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2023, English
14×21 cm, 248 pages, softcover
ISBN 978-3-95679-533-6
Stuart Bertolotti-Bailey

Ever since neofascist movements began to surge across the globe, liberal commentators have tried to put a name to what they are defending from these illiberal ideologies. The consensus is reason or rationality—after the Second World War, mainstream scholarship has supported the view that adherence to fascism is a thing of unreason. This distinction between reason and unreason, a tenet of Enlightenment thought, sustains the universal appeal of liberal democracy but leaves unexamined the paradoxes that haunt modernity, particularly its colonial foundation, thus obscuring the continuities between fascism and imperial policies.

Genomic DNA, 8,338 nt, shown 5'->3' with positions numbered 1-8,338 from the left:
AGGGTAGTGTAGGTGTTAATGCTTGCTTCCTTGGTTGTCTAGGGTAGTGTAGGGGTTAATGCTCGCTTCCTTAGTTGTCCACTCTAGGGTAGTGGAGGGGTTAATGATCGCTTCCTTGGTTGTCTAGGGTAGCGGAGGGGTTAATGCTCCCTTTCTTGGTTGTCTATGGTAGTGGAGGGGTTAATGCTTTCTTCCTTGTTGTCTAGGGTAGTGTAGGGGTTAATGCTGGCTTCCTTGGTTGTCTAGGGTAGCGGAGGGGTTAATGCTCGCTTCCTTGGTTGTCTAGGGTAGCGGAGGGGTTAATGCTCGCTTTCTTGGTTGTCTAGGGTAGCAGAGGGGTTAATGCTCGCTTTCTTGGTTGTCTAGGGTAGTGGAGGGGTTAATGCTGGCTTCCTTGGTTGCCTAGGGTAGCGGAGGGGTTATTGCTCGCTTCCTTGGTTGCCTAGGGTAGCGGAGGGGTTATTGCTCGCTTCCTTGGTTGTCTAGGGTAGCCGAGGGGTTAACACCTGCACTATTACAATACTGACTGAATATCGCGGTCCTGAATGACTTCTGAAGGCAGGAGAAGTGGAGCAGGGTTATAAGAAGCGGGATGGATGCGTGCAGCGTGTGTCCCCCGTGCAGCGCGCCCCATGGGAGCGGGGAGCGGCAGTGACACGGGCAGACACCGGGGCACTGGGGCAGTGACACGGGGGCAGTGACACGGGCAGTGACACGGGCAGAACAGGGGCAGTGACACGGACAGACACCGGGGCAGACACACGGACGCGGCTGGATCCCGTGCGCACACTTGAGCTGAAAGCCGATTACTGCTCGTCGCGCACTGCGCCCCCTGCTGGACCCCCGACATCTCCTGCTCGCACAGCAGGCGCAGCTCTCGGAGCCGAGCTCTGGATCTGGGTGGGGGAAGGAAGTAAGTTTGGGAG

The White West contends that, without confronting the structuring force of race in the production and reproduction of global wealth disparities, fighting for reason only leads to flawed utopias in which a critique or disruption of capitalism is easily inflected in the direction of neofascism. This collection of writing by leading historians, theorists, and scholars is an attempt to engage the overlaps between philosophical predicates and colonial legacies, as well as the undertheorized continuities between fascism and settler colonialism.